How can we help?
Selling the DadPad to dads and families is a great way of getting to know your community, and the needs of both mums and dads. Pressure on mums to look after their babies, and then have to also train dads to do the same, causes unnecessary additional strain on relationships. Enable your staff to build realistic relationships with families by engaging the dads they engage with every trading day. Encouraging men and women in the community to share parenting will bring benefits all round, so sell them a DadPad.
I was a bit scared when we found out we were having a baby, obviously happy, but a bit scared and in the beginning I was a bit clueless. The child development part is my favourite bit, but there’s things in there, like things about mental health, that I didn’t know about and that I didn’t know you needed to know about.
The DadPad gives support to new fathers who can often feel left out and unable to help when they’re needed most, and this can put a strain on both parents.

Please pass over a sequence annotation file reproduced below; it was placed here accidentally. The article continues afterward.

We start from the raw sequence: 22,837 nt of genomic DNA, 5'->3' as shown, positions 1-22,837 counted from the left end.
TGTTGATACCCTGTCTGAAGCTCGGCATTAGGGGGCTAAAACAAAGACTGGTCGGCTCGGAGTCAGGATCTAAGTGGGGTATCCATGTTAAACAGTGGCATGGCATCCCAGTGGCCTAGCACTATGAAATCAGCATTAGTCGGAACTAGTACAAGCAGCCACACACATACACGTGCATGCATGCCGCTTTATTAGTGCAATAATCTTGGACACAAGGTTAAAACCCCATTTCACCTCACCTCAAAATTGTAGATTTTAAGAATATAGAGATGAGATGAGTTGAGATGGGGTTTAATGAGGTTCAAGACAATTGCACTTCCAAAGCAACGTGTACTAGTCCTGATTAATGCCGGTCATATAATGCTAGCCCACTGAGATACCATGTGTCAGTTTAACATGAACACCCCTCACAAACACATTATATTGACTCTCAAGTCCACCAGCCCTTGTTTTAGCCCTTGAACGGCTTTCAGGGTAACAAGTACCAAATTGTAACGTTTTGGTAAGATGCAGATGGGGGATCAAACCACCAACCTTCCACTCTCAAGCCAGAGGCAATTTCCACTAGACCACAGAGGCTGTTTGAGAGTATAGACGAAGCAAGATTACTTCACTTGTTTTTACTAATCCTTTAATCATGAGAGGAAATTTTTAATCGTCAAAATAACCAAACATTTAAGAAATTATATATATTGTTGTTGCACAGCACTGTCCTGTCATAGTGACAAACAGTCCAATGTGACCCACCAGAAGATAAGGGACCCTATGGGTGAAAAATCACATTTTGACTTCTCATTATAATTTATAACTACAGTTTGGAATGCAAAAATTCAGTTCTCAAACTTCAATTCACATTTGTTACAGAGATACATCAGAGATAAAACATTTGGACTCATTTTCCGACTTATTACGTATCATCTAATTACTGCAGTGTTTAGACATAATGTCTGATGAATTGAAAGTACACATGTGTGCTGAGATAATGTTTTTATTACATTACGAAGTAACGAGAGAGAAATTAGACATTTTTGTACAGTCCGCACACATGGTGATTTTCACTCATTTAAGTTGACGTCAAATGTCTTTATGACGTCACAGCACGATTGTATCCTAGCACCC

Giles Berrisford, one of NHS England’s two Associate National Clinical Directors for Perinatal Mental Health
Young dads find it difficult to ask for help, particularly where their partners can become expert in the practicalities quite quickly and they don’t. [The DadPad] is about Dads being prepared for some of that tension and strain of being a new parent, but without being overwhelmed and knowing that it’s not just mums who can access the help and advice that’s available, even if they don’t live with their partner.
Ruth Wellings, Programme Manager for Women and Children at NHS Kernow CCG